Science is a beautiful thing. It gives us life, after all. With a little human engineering, life has the potential to imitate art and illuminate the underpinnings of the modern world in the form of biological paintings. The American Society for Microbiology (ASM) recently challenged its members to create works of art – using microbes as the paint and agar as the canvas – for its 2015 Agar Art Contest, and participants took their plating skills to the limit with their submissions.

The judges analyzed all 85 submissions for their creativity, design, and presentation, as well as on the written description for scientific accuracy and appropriateness for a general audience. Science!

agar art contest microbe petri dish artMehmet Berkman/Maria Penil of New England Biolabs via American Society for Microbiology

1st Place: Neurons

Neurons and biological shapes come to life in this work submitted by Mehmet Berkmen of New England Biolabs. Artist Maria Penil painted with yellow Nesterenkonia, orange Deinococcus and Sphingomonas isolated for their attractive colors as contaminants in the Berkmen lab. After growing the plates for two days at 30C, Penil usually allows the plate to sit for a few days before permanently sealing the work in epoxy.

agar art contest microbe petri dish artChristine Marizzi of CSHL/DNA Learning Center & Genspace via American Society for Microbiology

2nd Place: NYC Biome MAP

This art piece was created as a collaboration between citizen scientists and artists at Genspace: New York City’s Community Biolab, and was submitted by community lab educator Christine Marizzi, who also works at Cold Spring Harbor Laboratory/DNA Learning Center. Though they’re too small to be witnessed with the human eye, microorganisms exist everywhere. This work demonstrates NYC’s melting pot of cultures—both human and microbial—with everyone’s personalized microbiomes contributing to the shape of the city’s collective microbiome.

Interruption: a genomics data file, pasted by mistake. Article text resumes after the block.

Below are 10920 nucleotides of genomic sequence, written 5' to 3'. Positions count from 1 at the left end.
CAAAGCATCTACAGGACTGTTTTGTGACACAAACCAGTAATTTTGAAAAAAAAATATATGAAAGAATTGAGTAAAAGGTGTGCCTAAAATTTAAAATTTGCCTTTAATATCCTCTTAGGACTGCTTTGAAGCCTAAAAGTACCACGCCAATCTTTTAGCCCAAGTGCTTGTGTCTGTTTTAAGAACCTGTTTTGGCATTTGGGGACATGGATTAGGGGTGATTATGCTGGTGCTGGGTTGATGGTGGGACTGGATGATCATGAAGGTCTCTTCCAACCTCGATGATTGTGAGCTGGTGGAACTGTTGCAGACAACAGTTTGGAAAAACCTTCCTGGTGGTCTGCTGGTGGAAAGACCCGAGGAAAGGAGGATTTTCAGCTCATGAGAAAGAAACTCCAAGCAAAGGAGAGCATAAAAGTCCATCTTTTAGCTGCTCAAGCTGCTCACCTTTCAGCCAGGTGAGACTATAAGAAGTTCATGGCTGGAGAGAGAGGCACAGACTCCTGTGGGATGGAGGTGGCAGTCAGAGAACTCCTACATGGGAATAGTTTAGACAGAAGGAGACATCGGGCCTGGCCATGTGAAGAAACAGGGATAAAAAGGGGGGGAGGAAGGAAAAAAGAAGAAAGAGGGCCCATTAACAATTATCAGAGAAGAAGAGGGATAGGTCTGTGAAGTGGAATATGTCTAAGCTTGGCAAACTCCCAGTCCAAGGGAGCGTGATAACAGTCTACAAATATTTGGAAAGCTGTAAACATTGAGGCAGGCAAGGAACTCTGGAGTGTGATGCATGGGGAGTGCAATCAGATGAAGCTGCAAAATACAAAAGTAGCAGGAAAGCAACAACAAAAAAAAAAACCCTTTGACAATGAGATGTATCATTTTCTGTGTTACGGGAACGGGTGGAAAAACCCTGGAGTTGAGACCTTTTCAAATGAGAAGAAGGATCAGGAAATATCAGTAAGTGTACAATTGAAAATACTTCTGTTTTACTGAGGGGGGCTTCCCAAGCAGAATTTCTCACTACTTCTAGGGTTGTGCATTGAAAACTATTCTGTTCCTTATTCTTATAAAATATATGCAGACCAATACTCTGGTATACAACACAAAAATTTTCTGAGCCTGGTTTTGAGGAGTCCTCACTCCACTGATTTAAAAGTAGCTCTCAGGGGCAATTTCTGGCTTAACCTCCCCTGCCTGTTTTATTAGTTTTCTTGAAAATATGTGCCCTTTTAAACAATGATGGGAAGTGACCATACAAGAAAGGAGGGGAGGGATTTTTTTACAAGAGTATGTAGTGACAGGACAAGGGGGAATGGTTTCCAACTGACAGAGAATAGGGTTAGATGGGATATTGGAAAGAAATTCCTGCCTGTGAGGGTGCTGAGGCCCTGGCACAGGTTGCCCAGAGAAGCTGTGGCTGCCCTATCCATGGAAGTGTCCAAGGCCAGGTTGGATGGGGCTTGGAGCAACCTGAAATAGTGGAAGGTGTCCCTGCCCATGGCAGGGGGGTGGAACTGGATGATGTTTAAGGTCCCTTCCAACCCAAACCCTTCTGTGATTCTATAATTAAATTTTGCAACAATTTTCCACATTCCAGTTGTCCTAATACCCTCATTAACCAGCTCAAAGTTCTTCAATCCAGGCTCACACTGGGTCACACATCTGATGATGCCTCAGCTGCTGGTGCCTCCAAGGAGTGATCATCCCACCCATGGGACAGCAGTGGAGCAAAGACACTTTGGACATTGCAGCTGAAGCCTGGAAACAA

To help visualize the impact of this collective microbiome, the general public learned about microbes by creating an urban map using harmless Escherichia coli K12 bacteria engineered with colorful fluorescent proteins like GFP, RFP or YFP as paint. The plates were even prepared with stencils of NYC’s street grid, allowing participants to paint the bacteria into the patterns, which were then incubated for a short period of time. The grown colonies were then printed and reassembled into a blended microbial map of NYC.

agar art contest microbe petri dish artMaria Eugenia of CSHL via American Society for Microbiology

3rd Place: Harvest Season

Created by Maria Eugenia Inda, a postdoctoral researcher from Argentina working at Cold Spring Harbor Labs, this painting depicts a farmhouse with wheat production laced in the country yard. An organism metabolically engineered on the b-carotene pathway resulted in a color palette of colonies from yellow to red. The work highlights the plasticity of saccharomyces cerevisiae, a species of yeast and active agent responsible for our most basic foods (think bread, wine, and beer).

agar art contest microbe petri dish artMehmet Berkman/Maria Penil of New England Biolabs via American Society for Microbiology

People’s Choice: Cell to Cell

The contest’s first place winners, Mehmet Berkmen of New England Biolabs and artist Maria Penil, painted bacteria on agar and sealed the work in epoxy to create this image, which garnered over 3,800 likes on Facebook.

Check out some of the other submissions from the 2015 Agar Art Contest Facebook album!

Find more Art & Design features here.

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